A classic comeback for Old Man Winter

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A classic comeback for Old Man Winter

Date: 04/10/2024     Category: News & Media     Author: Scott Condon     Publication: Aspen Daily News    

Original Post ➡️

A high mountain valley beneath Chair Mountain drains snowmelt into Rapid Creek, a tributary to the Crystal River, in this image from April 3. The Crystal River joins the Roaring Fork River in Carbondale. This view was from a flight provided by EcoFlight. Austin Corona/Aspen Daily News

Old Man Winter pulled off an impressive comeback in the Roaring Fork Valley and much of the Colorado mountains this season.

The snowpack for the Aspen-area mountains was about 46% below the 30-year median after a dry November and was about 35% below in December, according to Sam Collentine, a Basalt-based chief operating officer and meteorologist for OpenSnow.com.

Conditions improved slightly in January when the snowpack ended up 3% above the 30-year median for the month, despite a dry stretch for a good share of the month. Conditions finally flipped in February, when the snowpack was 20% above median, and especially in March, which ended at plus 74%.

“It was an inconsistent start with a consistent end,” Collentine said in summary of the season.

The season started with a lot of promise with two big snowstorms in October that established an impressive base. But, as is typical for Colorado, conditions dried out in November and into December.

“If we didn’t have the two big storms in October, we would have been in big trouble come mid-winter,” Collentine said.

The average peak snowpack typically occurs during the first week of April and that appears to be the case this winter. A chart provided by Collentine shows that the snowpack at Aspen Highlands struggled to stay just below average from mid-December until late-March, when a series of storms with wet, heavy snow boosted the snow-water equivalent in the local snowpack.
AspenWeather.com, an Aspen-focused forecasting service, reported Aspen Highlands collected 98.6 inches of snow at the Northwood’s sensor during March. That is 179% of normal.

Snowmass collected 94.6 inches of snow in March, or 172% of normal. Aspen Mountain recorded just shy of 86 inches or 175% of normal, according to Aspen Weather.

This graph shows how Aspen Highlands struggled to stick close to average snowpack until soaring above in late March after a series of wet snowstorms.Courtesy of OpenSnow

OpenSnow’s Collentine took a look for snowfall at the Aspen-Snowmass ski areas for Oct. 1 into early April and found Aspen Highlands nosed out Snowmass with 312 inches to 310 inches. Highlands finished the season at 105% of the 30-year median while Snowmass was at 101%. Aspen Mountain recorded 257 inches or 107% of median while Buttermilk was at 161 inches and 106%.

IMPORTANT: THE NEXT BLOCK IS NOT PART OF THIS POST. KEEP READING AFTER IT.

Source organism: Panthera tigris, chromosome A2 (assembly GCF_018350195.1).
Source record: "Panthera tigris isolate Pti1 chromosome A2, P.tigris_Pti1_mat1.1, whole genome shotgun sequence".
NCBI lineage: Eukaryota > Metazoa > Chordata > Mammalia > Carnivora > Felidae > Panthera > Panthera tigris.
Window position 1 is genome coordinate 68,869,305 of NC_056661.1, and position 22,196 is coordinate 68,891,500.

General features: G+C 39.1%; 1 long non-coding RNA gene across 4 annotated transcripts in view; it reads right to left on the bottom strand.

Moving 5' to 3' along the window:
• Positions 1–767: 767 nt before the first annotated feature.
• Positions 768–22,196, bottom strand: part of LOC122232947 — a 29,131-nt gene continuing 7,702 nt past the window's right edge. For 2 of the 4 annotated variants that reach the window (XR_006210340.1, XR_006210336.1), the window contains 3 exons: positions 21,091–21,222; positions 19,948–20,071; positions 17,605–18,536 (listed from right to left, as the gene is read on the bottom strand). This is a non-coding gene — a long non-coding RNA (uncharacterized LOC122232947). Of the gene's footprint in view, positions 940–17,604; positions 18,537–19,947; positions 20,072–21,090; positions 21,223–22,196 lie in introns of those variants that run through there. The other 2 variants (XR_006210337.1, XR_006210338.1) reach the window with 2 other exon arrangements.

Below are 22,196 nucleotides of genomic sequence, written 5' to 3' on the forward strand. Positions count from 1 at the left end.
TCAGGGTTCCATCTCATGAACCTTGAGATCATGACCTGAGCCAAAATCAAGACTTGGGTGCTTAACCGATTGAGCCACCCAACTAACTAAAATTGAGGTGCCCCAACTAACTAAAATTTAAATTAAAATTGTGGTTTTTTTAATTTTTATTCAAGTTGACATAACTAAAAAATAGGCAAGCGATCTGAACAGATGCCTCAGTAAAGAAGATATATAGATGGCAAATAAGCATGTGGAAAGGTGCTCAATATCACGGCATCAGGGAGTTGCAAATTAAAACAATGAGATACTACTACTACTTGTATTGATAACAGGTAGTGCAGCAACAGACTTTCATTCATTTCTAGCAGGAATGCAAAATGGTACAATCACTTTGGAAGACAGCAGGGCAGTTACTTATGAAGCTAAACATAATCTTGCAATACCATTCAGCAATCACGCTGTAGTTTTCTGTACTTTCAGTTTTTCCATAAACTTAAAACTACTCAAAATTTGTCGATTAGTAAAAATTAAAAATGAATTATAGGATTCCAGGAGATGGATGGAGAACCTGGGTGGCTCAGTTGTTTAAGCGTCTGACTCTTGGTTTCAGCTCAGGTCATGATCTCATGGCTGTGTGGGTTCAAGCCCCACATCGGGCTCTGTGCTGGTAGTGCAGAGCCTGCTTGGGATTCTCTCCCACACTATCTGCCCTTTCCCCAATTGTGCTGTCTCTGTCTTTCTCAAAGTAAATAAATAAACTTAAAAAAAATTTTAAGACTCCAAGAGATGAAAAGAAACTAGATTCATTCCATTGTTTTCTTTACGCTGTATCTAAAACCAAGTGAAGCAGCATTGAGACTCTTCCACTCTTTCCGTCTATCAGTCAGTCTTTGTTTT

Warmer than average temperatures were forecasted for the winter due to El Niño conditions. Forecasters had also said to expect around average snowfall totals. That’s exactly what happened, though the snowfall was skewed toward the last half of the season.

The 10 automated Snotel sites operated by the Natural Resources Conservation Service in the Roaring Fork basin showed variable snowpack conditions at the headwaters of the Roaring Fork, Frying Pan and Crystal rivers this winter. The Independence Pass site and McClure Pass struggled to top 100% of average snowpack until late in the season. As of Tuesday, the Independence Pass snowpack was at 108% of average while McClure Pass was at 101%. The sites up the Frying Pan remained above average all winter. Ivanhoe was at 131% of average on Tuesday; Kiln was at 120%; and Nast was at 105%.

As a whole, the Roaring Fork basin’s snowpack was at 115% of median on Tuesday.

Collentine noted that conditions around Aspen were similar to those in the Upper Colorado River Basin and the state as a whole. The Upper Colorado Basin, which the Roaring Fork is part of, is at 106% of the 30-year median and the statewide snowpack is at 108%.

The Natural Resources Conservation Service released its latest Colorado Water Supply Outlook Report on Tuesday.

“March was an exceptionally wet month, with several significant storms delivering above normal precipitation to all major basins across the state, boosting snowpack and streamflow forecasts for the upcoming snowmelt-runoff season,” the report said.

The big boost to snowpack came from a significant storm March 13-15, which affected other areas more than the Roaring Fork Valley. The March storms brought improvement to the streamflow forecasts for the spring and early summer.

“As we pivot towards the primary runoff period, the current forecasts show an overall picture of optimism as the runoff season begins,” the NRCS reported.

The current streamflow forecast for the Frying Pan River is 118% of median at Ruedi Reservoir, east of Basalt. The NRCS reported that Ruedi held just over 69,000 acre feet at the end of March. The median for that date is 65,600 acre-feet, so it is currently about 105% of median.

Colorado Snow Survey Supervisor Brian Domonkos summed up the winter as decent but not particularly noteworthy.

“I can say that the snowpack (in the Roaring Fork River Basin) tracked quite close to normal this year until about March 1 and then after March 1 we got a little bit of a boost,” Domonkos said. “I wouldn’t say it’s anything really to write home about but it was relatively close to normal.”